Shown is the entrance procession to the Palm Sunday Mass celebrated by Bishop O'Connell.
Shown is the entrance procession to the Palm Sunday Mass celebrated by Bishop O'Connell.
“There is no place in our humanity where God is not present. No place. No pit so deep, no moment so dark, no sin so vile, no loneliness so wrenching, no experience so painful – dare I say it – no virus so widespread, so devastating, so isolating, that God has not already been present there, suffering and redeeming us.”

Photo Gallery: Palm Sunday Mass in Nativity Church, Fair Haven

Photo Gallery: Palm Sunday Mass in St. Ann Church, Browns Mills

So said Bishop David M. O’Connell, C.M., in the homily he preached in Nativity Church, Fair Haven, on Palm Sunday of the Passion of the Lord, as he reflected on the events of Holy Week and all that Christ endured through his Passion and Death and ultimate Resurrection.

“My sisters and brothers, in the Lord Jesus Christ, ours is a God who is willing to suffer not only for us but with us,” he said.

As parishioners entered the church for Mass, they were handed palm fronds which were blessed with holy water during the entrance procession as the Bishop, Father James Grogan, pastor, and parish deacons, made their way up the aisle to the sanctuary. 

Citing that Palm Sunday is “liturgically speaking, the ‘doorway to Holy Week’,” Bishop O’Connell, in the homily he preached following the proclamation of the Lord’s Passion, said, that “As we enter any house through its doors, so Jesus enters the ‘house’ of Holy Week through ‘the door’ that is Jerusalem, through the door that is Palm Sunday, Passion Sunday.

“And, as his followers – a community of faith and belief in him, we Christians enter ‘the door’ with him into this holiest of weeks,” he said.

The Bishop recounted the movements of Palm Sunday and how the view of what was initially taking place was “a bit deceiving.” At the start of Palm Sunday, he said, the crowds are cheering to Jesus the King and throwing palms and olive branches at his feet and jubilantly chanting “hosannas to the Son of David.”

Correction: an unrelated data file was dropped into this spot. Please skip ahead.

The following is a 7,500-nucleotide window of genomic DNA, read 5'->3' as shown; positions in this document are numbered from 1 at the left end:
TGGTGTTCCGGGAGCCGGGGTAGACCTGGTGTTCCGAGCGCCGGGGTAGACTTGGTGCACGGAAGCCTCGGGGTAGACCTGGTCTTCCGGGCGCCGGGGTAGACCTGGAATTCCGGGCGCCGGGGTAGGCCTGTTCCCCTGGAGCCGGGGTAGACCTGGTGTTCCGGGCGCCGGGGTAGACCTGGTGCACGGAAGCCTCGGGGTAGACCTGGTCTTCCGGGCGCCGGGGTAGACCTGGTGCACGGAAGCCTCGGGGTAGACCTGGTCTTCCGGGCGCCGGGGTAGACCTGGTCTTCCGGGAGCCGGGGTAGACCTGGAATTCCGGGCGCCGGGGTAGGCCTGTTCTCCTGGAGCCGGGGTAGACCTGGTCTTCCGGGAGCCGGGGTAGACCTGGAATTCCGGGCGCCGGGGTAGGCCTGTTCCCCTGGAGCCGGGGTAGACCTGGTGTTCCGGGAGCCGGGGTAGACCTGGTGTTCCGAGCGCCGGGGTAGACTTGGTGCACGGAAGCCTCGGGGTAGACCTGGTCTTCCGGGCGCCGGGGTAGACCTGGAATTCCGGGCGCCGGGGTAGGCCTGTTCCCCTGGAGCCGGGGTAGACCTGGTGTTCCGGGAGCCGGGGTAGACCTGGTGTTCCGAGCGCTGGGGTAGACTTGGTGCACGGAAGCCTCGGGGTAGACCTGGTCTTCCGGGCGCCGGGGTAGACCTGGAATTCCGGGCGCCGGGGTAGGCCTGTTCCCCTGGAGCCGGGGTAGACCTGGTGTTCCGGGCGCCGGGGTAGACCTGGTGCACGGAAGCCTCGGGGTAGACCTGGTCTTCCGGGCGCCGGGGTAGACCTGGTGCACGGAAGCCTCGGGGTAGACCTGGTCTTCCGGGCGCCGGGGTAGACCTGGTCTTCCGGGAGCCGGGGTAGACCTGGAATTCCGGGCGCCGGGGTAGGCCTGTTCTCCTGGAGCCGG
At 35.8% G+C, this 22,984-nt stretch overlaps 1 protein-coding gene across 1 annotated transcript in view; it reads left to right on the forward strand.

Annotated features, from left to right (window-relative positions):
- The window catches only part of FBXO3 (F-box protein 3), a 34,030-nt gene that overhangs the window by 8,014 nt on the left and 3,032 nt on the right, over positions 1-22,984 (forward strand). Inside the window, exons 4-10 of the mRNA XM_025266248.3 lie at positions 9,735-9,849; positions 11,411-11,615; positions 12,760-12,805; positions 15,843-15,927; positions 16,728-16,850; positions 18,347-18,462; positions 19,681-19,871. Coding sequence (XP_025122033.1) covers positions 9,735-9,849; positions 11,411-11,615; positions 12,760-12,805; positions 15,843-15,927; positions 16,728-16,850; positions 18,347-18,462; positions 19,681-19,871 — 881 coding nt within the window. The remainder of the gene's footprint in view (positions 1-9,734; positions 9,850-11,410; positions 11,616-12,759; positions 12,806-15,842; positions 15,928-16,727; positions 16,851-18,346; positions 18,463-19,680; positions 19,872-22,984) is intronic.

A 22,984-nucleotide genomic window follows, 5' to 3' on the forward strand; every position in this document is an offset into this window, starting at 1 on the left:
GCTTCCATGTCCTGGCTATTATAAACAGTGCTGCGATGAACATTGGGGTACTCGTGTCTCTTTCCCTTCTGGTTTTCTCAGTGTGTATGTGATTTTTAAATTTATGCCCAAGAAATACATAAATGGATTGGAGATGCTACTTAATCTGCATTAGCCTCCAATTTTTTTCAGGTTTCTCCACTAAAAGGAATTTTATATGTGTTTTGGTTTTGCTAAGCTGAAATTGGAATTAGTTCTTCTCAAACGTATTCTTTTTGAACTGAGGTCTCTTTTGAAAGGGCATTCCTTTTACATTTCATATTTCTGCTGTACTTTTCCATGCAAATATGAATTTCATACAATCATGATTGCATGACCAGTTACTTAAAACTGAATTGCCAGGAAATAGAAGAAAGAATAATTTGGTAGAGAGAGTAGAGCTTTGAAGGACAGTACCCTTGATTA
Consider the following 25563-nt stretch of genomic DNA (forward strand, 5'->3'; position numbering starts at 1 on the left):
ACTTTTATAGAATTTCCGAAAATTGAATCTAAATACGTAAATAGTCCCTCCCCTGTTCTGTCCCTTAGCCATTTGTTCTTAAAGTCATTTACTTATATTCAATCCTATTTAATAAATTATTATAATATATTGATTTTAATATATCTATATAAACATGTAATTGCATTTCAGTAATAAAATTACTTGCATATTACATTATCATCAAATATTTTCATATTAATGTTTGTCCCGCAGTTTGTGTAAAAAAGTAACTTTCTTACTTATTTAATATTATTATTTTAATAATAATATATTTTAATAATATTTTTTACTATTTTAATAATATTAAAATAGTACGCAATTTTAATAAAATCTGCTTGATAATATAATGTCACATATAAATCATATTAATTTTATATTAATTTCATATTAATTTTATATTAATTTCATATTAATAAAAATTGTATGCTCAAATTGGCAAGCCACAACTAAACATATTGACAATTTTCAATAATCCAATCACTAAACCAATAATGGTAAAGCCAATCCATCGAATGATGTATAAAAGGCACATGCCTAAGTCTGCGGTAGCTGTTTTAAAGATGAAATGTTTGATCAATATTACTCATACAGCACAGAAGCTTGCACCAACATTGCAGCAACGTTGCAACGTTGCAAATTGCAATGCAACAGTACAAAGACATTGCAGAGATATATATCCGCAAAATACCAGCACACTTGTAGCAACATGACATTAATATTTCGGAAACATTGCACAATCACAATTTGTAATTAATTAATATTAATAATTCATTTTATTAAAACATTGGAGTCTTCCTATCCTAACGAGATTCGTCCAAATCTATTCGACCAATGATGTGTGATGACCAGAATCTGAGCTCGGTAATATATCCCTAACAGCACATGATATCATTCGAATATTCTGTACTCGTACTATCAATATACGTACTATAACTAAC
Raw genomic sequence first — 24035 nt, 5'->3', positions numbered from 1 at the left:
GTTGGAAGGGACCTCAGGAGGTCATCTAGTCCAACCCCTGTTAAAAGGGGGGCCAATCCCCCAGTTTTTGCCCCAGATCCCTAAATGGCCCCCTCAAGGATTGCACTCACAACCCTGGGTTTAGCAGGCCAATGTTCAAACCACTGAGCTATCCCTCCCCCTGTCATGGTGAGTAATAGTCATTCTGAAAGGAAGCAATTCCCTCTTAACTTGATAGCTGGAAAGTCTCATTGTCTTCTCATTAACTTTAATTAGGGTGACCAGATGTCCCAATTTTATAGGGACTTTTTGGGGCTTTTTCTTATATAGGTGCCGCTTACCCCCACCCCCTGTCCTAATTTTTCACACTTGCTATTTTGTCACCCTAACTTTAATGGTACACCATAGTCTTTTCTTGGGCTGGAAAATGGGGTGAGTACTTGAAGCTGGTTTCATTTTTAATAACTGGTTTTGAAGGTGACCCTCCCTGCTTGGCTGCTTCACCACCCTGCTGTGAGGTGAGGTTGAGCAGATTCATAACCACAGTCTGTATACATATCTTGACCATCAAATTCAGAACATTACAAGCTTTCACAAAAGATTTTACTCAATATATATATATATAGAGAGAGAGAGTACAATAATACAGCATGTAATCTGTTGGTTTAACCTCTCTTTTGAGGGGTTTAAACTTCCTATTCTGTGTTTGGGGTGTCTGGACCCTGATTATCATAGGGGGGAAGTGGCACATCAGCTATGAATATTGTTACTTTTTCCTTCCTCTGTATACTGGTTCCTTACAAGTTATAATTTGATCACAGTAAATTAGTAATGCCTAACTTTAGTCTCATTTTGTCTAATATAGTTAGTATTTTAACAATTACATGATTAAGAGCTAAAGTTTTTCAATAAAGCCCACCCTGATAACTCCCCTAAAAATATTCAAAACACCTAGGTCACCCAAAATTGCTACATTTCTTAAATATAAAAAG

Yet, as the hours and days progress, “we watch the environment change. The crowds of Palm Sunday will turn ugly. The cheers will become jeers, the supporters abandon their palms and thin out,” he said.

“Even the apostles scatter as Jesus walks the path to Calvary. No more palms or olive branches. No more hosannas. Only shame, condemnation and spitting. Where did all the ‘glory, laud and honor’ go”, the Bishop said referencing the title of the entrance hymn sung at the start of Mass.

“Our first impression didn’t last,” he said, but then again, it is only ‘the door’ and the beginning of the saving week that will follow.”

Nativity Parish was the first community in the Diocese that Bishop O'Connell was scheduled to visit for Holy Week 2022. In the coming days, he will travel to St. David the King Church, Princeton Junction, for the Mass of the Lord’s Supper at 7 p.m. on Holy Thursday; St. Mary of the Assumption Cathedral, Trenton, for the Commemoration of the Lord’s Passion at noon on Good Friday, and St. Paul Church, Princeton, for the 8 p.m. Easter Vigil on Holy Saturday. The Bishop will also celebrate the Chrism Mass April 11 in St. Robert Bellarmine Co-Cathedral, Freehold, at 7:30 p.m. 

The Chrism Mass and the Good Friday service will be livestreamed on, the Mass of the Lord’s Supper will be livestreamed at and the Easter Vigil will be livestreamed at